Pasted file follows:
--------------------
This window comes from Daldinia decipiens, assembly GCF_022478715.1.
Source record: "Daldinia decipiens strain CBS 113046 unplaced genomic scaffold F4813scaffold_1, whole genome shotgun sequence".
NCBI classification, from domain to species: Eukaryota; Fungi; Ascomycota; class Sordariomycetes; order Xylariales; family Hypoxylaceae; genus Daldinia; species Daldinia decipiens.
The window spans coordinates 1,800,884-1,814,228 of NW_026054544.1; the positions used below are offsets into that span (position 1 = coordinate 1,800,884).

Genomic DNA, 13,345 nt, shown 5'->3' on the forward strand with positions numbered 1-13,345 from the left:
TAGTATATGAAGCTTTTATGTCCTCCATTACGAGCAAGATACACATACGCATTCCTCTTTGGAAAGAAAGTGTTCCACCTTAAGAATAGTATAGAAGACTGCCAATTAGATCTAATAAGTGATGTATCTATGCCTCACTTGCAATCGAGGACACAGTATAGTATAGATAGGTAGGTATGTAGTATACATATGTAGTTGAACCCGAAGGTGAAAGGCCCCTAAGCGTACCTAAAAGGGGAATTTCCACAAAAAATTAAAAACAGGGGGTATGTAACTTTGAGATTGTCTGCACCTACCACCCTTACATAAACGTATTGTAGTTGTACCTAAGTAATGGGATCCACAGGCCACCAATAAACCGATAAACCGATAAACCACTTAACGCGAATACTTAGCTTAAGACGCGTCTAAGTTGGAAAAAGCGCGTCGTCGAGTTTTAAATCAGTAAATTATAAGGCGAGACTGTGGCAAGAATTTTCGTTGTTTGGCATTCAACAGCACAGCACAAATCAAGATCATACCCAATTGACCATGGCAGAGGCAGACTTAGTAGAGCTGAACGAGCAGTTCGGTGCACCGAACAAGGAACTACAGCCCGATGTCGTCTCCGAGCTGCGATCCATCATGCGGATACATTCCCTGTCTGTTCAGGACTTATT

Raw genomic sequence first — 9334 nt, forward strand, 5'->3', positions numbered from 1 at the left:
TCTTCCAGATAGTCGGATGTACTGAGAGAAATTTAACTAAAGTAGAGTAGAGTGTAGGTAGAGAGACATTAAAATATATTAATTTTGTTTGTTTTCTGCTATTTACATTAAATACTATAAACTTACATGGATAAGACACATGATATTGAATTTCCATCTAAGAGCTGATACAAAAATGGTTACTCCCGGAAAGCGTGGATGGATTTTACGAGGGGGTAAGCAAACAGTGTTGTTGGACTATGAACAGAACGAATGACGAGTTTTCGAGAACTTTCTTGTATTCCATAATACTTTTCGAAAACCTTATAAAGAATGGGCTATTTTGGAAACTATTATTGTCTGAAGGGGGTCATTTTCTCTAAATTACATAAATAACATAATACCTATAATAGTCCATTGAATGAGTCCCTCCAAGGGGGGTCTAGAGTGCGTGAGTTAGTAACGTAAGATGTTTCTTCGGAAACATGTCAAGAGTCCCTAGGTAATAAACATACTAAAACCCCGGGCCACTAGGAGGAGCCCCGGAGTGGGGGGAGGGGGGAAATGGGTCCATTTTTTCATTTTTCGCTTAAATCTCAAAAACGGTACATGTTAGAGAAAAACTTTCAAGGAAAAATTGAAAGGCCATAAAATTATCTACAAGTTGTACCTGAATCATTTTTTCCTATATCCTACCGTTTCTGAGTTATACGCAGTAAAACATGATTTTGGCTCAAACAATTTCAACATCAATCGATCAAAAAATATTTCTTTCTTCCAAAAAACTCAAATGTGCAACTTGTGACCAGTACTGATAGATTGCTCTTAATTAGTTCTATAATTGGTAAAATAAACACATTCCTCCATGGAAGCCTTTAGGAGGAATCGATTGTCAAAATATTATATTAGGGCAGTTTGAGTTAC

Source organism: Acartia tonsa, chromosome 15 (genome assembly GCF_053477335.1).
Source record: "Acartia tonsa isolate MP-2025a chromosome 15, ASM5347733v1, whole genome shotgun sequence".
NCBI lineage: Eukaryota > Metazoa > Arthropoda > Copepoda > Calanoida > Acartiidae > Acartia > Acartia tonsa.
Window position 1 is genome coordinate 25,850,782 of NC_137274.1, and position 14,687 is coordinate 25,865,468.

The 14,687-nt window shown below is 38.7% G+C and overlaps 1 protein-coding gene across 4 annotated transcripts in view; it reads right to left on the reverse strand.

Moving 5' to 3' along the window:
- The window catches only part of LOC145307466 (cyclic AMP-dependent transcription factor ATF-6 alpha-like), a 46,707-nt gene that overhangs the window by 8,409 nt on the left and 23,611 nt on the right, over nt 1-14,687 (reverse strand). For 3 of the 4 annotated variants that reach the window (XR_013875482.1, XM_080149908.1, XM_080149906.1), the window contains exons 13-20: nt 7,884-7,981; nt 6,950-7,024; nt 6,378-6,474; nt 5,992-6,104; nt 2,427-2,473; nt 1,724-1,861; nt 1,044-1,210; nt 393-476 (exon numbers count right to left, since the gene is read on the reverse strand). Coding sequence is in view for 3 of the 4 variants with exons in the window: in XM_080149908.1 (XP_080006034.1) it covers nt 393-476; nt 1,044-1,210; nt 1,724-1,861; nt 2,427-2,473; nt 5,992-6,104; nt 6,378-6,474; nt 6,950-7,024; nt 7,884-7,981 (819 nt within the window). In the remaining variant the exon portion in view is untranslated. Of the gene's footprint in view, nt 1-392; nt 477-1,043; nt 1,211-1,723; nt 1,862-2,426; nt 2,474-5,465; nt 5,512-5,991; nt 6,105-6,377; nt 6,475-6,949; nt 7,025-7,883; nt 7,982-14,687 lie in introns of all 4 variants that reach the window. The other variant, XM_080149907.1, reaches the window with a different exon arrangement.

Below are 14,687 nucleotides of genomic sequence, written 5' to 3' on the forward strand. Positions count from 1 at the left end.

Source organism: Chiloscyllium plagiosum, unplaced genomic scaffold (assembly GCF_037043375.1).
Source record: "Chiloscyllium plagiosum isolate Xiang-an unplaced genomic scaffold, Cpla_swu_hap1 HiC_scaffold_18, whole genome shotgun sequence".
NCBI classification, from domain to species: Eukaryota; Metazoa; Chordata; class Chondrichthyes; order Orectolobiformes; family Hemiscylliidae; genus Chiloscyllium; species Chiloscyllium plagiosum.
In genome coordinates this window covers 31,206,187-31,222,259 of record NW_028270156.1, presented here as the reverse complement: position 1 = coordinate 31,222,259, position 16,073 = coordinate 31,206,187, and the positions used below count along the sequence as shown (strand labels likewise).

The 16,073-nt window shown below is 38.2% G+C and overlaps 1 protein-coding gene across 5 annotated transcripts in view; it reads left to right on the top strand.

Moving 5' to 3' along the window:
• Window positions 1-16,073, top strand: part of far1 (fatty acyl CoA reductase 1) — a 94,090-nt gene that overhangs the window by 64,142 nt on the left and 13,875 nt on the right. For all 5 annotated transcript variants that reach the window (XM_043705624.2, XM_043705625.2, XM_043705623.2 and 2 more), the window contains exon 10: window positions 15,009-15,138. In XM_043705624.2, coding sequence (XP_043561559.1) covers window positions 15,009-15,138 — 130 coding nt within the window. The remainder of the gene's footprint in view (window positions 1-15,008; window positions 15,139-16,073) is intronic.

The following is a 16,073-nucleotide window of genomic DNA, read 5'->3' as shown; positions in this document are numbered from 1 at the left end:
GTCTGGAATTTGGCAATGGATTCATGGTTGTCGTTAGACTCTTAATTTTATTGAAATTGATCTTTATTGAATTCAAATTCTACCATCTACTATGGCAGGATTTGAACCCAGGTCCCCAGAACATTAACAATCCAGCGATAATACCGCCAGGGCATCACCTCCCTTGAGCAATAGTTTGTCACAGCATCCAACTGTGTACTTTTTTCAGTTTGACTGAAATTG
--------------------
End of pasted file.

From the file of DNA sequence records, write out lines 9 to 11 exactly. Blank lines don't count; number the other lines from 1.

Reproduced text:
Source organism: Acartia tonsa, chromosome 15 (genome assembly GCF_053477335.1).
Source record: "Acartia tonsa isolate MP-2025a chromosome 15, ASM5347733v1, whole genome shotgun sequence".
NCBI lineage: Eukaryota > Metazoa > Arthropoda > Copepoda > Calanoida > Acartiidae > Acartia > Acartia tonsa.